Implications for Wales - The north-south divide

There is plenty going on in Wales to justify investment in IT infrastructure, but as things stand it is just so easy for a business in Wales to use Google, AWS or any number of DCs in England so a lot of opportunities are lost.

From many aspects, Wales is a country split into two, and it is often a source of consternation that the infrastructure linking North and South Wales is much poorer than infrastructure linking them to cities in England.  As it is with roads, rail, electricity, so it is with IT and communications.

South Wales

South Wales for the IT sector could be a tale of two cities.  The British “Silicon Valley” is the M4 corridor, following the route from London to Cardiff, and then onwards to West Wales.  Along this route the M4 motorway and parallel rail link passes Heathrow Airport, and cities including Slough, Reading, Swindon and Bristol.

Along this route, most of the worlds leading IT companies have offices.  The most popular locations are closer to London, so there is a gradient of IT investment tapering off to the West.  Cardiff and South Wales do not have the same draw for investment, but do attract some, so the gradient expands a little moving towards Wales.

Building data services and IT infrastructure in South Wales will have clear benefits for the Welsh economy. The Vantage data centre in Newport provides a good example.  It attracts international businesses looking for hosting and this in turn makes Cardiff more attractive for businesses that will need those services.  The opportunity is there to increase the attractiveness of Cardiff and other cities in South Wales.

North Wales

North Wales has a fibre network build by the company Fibrespeed, a joint venture between global carrier Zayo and the Welsh Government

There is limited International connectivity in North Wales, and many international submarine cables terminate in Southport north of Liverpool.  There is potential to bring international connections directly into North Wales.  

GTT Atlantic has connections from Southport (North of Liverpool) to Dublin, Canada and the US (Lynn, Massachusetts); Holyhead, Anglesey has connections to Dublin and Clonshaugh (just north of Dublin) owned by ESB Telecomms and Zayo Group; Deeside Clwyd has connection to Lusk (again just north of Dublin) also owned by Zayo group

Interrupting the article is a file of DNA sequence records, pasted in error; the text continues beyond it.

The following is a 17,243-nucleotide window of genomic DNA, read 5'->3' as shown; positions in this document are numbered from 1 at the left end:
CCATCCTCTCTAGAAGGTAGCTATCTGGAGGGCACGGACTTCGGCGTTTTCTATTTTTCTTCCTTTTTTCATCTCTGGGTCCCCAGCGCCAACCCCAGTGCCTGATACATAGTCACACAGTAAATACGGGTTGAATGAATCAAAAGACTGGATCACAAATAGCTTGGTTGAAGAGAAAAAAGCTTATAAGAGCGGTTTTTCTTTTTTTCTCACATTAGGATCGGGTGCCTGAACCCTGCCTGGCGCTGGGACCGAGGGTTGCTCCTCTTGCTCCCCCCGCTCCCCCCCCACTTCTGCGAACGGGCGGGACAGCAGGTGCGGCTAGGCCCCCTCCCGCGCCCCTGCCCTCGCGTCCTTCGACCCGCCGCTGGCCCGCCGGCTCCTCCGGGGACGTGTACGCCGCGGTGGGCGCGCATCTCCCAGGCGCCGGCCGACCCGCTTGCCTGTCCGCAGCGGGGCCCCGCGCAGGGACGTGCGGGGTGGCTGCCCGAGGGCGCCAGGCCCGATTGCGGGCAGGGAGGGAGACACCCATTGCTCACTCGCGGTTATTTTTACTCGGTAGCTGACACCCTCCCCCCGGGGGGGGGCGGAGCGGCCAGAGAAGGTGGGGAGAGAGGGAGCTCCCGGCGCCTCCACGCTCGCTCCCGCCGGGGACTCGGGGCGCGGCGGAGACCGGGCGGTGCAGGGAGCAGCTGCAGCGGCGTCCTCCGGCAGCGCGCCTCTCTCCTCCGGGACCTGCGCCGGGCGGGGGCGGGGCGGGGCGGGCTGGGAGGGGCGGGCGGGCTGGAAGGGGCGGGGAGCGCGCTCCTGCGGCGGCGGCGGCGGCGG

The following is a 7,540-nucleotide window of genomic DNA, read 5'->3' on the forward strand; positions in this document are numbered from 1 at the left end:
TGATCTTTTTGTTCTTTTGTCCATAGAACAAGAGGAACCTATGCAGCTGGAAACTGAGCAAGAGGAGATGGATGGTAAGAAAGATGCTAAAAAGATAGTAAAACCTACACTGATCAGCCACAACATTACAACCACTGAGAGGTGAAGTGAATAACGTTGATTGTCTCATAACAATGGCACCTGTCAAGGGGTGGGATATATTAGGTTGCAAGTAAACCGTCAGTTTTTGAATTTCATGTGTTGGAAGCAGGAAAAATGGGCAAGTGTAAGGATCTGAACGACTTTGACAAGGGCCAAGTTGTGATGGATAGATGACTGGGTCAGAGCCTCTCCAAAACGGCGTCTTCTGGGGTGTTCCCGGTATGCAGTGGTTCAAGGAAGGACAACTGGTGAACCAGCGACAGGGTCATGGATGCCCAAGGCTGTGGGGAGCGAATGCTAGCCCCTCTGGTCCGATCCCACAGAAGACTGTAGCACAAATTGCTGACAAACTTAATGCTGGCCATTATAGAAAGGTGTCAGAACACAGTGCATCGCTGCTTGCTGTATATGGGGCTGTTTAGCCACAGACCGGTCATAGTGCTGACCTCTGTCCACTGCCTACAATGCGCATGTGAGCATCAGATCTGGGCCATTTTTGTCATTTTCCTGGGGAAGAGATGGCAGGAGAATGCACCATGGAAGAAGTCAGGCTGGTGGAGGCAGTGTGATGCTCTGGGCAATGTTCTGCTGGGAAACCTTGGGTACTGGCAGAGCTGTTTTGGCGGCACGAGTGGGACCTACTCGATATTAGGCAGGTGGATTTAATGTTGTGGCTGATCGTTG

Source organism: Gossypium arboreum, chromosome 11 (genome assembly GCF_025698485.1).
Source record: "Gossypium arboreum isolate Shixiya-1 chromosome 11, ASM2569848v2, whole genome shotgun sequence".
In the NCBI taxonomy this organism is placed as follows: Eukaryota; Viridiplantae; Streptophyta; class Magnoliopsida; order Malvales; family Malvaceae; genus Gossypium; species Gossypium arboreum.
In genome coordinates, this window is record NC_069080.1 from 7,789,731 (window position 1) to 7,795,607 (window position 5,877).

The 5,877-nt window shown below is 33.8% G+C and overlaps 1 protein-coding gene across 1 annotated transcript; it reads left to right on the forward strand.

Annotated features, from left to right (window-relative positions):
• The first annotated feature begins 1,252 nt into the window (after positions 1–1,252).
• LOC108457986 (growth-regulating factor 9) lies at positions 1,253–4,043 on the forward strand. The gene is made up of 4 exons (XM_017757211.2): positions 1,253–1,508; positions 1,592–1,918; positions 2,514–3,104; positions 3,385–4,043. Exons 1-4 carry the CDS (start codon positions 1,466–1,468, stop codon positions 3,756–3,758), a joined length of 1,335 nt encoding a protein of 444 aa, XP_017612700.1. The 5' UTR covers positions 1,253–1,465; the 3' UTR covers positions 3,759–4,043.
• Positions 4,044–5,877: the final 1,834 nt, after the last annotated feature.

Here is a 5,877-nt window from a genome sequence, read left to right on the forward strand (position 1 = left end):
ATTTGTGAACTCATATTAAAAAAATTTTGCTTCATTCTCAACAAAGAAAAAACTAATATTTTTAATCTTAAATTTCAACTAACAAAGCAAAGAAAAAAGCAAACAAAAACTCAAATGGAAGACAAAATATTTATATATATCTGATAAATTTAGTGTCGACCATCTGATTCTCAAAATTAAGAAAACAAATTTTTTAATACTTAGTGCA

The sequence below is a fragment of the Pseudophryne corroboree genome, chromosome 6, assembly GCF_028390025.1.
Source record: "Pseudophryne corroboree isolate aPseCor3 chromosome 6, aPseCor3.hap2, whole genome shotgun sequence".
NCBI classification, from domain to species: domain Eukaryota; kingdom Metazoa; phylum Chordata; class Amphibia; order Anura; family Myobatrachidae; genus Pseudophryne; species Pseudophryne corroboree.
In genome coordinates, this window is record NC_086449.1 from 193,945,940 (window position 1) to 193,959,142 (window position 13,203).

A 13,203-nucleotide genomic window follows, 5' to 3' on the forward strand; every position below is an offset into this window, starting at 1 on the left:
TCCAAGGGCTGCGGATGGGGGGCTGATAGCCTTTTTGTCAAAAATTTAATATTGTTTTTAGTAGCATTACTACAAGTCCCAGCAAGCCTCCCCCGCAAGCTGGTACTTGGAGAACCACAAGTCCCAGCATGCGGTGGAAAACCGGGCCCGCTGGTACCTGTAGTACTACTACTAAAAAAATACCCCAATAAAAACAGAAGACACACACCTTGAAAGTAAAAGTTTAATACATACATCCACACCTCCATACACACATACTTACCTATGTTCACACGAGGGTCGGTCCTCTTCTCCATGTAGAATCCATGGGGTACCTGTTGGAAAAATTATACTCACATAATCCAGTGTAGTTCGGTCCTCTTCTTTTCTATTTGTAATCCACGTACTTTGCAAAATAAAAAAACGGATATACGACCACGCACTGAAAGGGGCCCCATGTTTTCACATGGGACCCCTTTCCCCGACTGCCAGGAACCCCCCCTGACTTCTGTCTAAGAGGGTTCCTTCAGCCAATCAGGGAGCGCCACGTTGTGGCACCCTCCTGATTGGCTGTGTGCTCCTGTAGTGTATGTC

Connectivity along North Wales for businesses should therefore be good.  Bangor university has a research centre working on 5G mobile technology, working with industry leaders.  

North Wales, like South Wales suffers from proximity to cities like Manchester and Liverpool which will always draw in investment.  The Fibrespeed infrastructure is a good platform however, on which data services in North Wales could be built and which would allow very high performance shrive to be provided to North Wales, and extending into rural areas.  

Breaking the North-South Divide

While there is a strong case for upgrading road and rail links between North and South Wales, the cost of such upgrades would be very high. However this is not true of communications and IT infrastructure.

IT companies could easily have a presence in North and South Wales, virtualisation means there is very little in the way of a divide.   There is room to upgrade fibre infrastructure between North and South Wales, but the cost of doing this is a fraction of the cost of building roads.  With planning, it should be incorporated into programs like improving rural broadband access.  

Couple this with improved international connections, and Wales starts to have a very interesting topology with a lot of potential.

Further good planning could ensure that any major North-South road improvement should include space for high quality fibre trunking to be incorporated without the need to dig up new roads in the future, a practice commonly adopted in mainland Northern Europe